The men’s studies discipline is just as legitimate as women’s studies
This week the American Men’s Studies Association held its annual conference in Tacoma, Wash. According to Tom Bartlett of The Chronicle, many attendees expressed frustration that even though their field has existed for 40 years, people still doubt its legitimacy. To quote from Bartlett’s article: “As the joke goes, we already have men’s studies: It’s called history.”
The field of men’s studies, though, exists to point out that not all men’s stories have been told in “history.” History has perhaps recorded the story of only a very specific kind of man, and men’s expression has been limited by that archetype which has been so deeply rooted in our textbooks and our memories. What is our default image of a man? White, heterosexual, sexually experienced, able-bodied — when you account for all these different sections of identity, only a minority of the world’s men fall into all of those categories at once.
Men’s studies is a valuable academic pursuit which allows us to examine the role of the people who fall on the periphery. But as Bartlett points out, men’s studies is often absorbed into the field women’s studies and relabeled as “gender studies” more generally. The University does offer a course specifically focused on men, titled “Men and Masculinities” in the Women, Gender and Sexuality department. The majority of courses in the department, though, feature “women” in the title, or address “gender” without specifying one or the other.
Including topics on both men and women in a single course can be helpful in examining the dynamics between men and women in an academic setting, and also may be more likely to bring men and women together to stand up against the gender stereotypes which unfairly limit or repress all people. But studying men specifically is equally valuable, just as much as studying specifically women. Some of the issues and the conflicts facing men are entirely different from those facing women.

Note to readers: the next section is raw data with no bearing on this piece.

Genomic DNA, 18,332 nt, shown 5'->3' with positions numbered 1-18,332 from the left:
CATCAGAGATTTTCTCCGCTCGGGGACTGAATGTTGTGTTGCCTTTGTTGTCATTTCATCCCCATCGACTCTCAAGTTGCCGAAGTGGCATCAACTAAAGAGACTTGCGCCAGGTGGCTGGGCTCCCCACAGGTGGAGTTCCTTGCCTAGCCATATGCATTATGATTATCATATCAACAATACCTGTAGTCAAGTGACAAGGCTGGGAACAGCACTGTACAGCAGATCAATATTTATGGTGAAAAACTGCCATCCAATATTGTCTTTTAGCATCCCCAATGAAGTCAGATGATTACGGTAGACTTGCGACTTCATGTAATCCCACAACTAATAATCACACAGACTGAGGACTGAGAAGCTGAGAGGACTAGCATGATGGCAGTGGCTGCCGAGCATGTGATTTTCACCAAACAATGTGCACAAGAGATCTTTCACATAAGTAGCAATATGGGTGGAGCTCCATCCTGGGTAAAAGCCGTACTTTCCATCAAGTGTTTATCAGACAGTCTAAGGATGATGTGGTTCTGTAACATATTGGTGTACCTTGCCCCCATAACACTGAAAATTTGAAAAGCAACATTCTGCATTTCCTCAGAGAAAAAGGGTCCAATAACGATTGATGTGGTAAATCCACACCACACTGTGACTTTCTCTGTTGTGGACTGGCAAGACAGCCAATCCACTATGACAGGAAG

Bartlett lists examples like the performative aspects of men’s bathrooms and the analysis of male chastity, as issues specifically addressed in men’s studies. Another could be an examination of fraternity culture. Caitlin Flanagan, though she is not a men’s studies expert, has recently scrutinized fraternities for their dangers, involving alcohol consumption and sexism. Academics in men’s studies would be well suited to investigate the “power of fraternities” by looking at the homosocial relations among college age men in Greek organizations through an intellectual lens.
Men’s studies has a place in academia, though it may not get as much notice. The gender of women is more noticeable than that of men, because women are always listed second in the binary. But to examine the first entry is just as valuable. Men’s studies does not necessarily need its own department, but the addition of more men’s studies classes within a gender studies major would have a lot to offer all students, creating new conversations and introducing new perspectives.